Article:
I will wrap up by saying that as I left a number of people yesterday evening in this House, I was conscious that they were filled with hope and expectation that their time had arrived and that we as legislators were going to deliver for them.

I hope we will not let them down or disappoint them and that they will leave here today with their heads higher than they were when they came in.

I welcome the opportunity to speak on what is another extraordinarily significant day for the lesbian, gay, bisexual and transgender, LGBT, community in our country. I assure Senator Boyhan that the Oireachtas is always serious in bringing about gargantuan change, as it was in 2015. It is important that we pay tribute to the Transgender Equality Network Ireland, TENI, and welcome its members who are in the Visitors Gallery. As Leader, I am very happy to facilitate the passage of this Bill and to have it debated this afternoon in the House. This affects people's quality of life. It sends a message and ensures the message is heard not just in the confines of Leinster House but across the Irish community and internationally. Last week, I had the pleasure of travelling through parts of the United States of America with Sam Blanckensee from TENI. The visibility and power of his message could not but resonate with members of different LGBT organisations who were in many ways looking to us for leadership. We have seen extraordinary leadership in TENI. I pay tribute to its former chief executive, Broden, who has gone to new pastures.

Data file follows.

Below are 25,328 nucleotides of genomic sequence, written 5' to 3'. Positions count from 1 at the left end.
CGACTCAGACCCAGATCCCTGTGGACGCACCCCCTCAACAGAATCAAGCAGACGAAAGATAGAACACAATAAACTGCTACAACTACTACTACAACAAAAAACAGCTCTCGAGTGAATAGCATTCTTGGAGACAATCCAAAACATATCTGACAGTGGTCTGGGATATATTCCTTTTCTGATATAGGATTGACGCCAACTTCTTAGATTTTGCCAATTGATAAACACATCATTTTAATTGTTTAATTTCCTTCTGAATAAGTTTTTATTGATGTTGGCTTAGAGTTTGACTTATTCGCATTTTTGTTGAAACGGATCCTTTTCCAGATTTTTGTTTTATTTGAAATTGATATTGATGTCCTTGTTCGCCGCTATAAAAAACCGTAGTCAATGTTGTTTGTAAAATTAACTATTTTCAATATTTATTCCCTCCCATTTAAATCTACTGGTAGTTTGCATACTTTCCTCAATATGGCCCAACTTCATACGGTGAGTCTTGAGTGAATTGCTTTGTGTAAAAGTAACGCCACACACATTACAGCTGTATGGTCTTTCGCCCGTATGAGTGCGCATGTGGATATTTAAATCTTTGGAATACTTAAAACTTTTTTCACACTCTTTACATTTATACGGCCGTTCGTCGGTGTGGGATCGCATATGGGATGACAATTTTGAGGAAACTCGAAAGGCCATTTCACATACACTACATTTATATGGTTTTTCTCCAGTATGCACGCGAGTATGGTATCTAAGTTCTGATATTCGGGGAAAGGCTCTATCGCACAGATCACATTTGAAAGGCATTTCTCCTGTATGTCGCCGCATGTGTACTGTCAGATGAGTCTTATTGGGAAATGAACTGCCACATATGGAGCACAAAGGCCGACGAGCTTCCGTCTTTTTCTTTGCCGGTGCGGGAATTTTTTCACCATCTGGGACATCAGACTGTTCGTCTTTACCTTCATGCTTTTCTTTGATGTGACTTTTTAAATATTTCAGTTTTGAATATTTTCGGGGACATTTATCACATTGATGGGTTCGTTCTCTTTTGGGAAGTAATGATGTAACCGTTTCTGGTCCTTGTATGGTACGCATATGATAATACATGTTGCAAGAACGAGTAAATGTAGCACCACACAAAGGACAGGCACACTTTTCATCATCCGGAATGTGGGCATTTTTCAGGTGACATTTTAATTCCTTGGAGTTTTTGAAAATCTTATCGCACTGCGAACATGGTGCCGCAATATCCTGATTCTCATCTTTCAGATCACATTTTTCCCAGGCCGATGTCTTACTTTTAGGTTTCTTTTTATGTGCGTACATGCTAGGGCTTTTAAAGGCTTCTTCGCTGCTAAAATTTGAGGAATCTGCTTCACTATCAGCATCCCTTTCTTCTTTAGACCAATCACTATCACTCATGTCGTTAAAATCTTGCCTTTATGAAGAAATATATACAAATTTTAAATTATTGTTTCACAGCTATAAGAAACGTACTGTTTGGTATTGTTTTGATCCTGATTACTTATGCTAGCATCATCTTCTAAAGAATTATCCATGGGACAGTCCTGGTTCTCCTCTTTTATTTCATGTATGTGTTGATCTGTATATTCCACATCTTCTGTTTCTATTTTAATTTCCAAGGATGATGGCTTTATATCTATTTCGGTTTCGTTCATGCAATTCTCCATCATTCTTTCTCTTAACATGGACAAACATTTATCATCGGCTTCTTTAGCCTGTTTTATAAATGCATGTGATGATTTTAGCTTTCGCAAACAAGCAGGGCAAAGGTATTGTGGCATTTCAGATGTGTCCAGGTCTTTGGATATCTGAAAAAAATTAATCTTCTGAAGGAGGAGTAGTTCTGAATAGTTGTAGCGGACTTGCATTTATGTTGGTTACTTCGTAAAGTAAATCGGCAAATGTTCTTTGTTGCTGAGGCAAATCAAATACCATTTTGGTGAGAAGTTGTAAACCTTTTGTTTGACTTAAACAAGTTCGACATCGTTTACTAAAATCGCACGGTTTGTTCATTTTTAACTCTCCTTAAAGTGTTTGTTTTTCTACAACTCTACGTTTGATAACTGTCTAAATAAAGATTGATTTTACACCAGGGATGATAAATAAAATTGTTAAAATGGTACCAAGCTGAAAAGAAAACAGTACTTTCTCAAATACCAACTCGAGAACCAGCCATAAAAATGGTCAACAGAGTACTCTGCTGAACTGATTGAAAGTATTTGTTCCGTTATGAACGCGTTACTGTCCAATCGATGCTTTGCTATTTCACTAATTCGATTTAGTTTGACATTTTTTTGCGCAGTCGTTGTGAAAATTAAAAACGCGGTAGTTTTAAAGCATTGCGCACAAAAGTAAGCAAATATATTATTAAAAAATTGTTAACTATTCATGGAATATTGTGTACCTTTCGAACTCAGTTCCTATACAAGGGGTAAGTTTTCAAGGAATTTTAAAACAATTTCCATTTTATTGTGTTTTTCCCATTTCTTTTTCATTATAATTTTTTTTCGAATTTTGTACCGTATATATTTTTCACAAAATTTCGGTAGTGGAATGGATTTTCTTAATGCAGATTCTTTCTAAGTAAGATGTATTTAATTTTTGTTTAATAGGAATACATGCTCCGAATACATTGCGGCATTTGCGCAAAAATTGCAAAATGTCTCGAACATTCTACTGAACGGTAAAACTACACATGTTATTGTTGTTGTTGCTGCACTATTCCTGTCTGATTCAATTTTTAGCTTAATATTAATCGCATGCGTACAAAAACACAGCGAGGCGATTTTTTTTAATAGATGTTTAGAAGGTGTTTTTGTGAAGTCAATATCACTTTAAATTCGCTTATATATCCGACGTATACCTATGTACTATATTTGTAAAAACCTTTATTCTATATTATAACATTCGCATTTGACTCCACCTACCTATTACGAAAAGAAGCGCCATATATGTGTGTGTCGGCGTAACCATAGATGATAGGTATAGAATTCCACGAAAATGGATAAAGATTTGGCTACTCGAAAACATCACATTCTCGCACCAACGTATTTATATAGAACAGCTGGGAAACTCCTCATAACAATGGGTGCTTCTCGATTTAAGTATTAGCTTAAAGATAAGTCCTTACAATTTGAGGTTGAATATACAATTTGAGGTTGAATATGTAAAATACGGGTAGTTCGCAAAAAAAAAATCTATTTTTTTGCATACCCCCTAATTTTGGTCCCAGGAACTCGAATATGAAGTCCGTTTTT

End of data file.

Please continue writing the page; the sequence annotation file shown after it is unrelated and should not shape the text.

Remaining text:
To put this debate in context one needs to picture a 14 year old boy wanting to attend an all-boys secondary school, with parental support, and not being able to do so. That is happening today in our country and it cannot be allowed to continue. I am fond of quoting Maslow, we must allow people reach their full potential. We all know about the struggle with depression and mental health problems that affects the quality of life of people in the trans community, and this is not just research on paper. We need to lift that veil and become that voice. I know people in my party, such as Claire Farrell, who have brought a new lease of life and understanding through the personal testimony of the lived life. This Bill is personal and the change or review concerns life. It is not a theoretical Ph.D. study. It is the quality of life of many of the people in our gallery and people watching here this afternoon.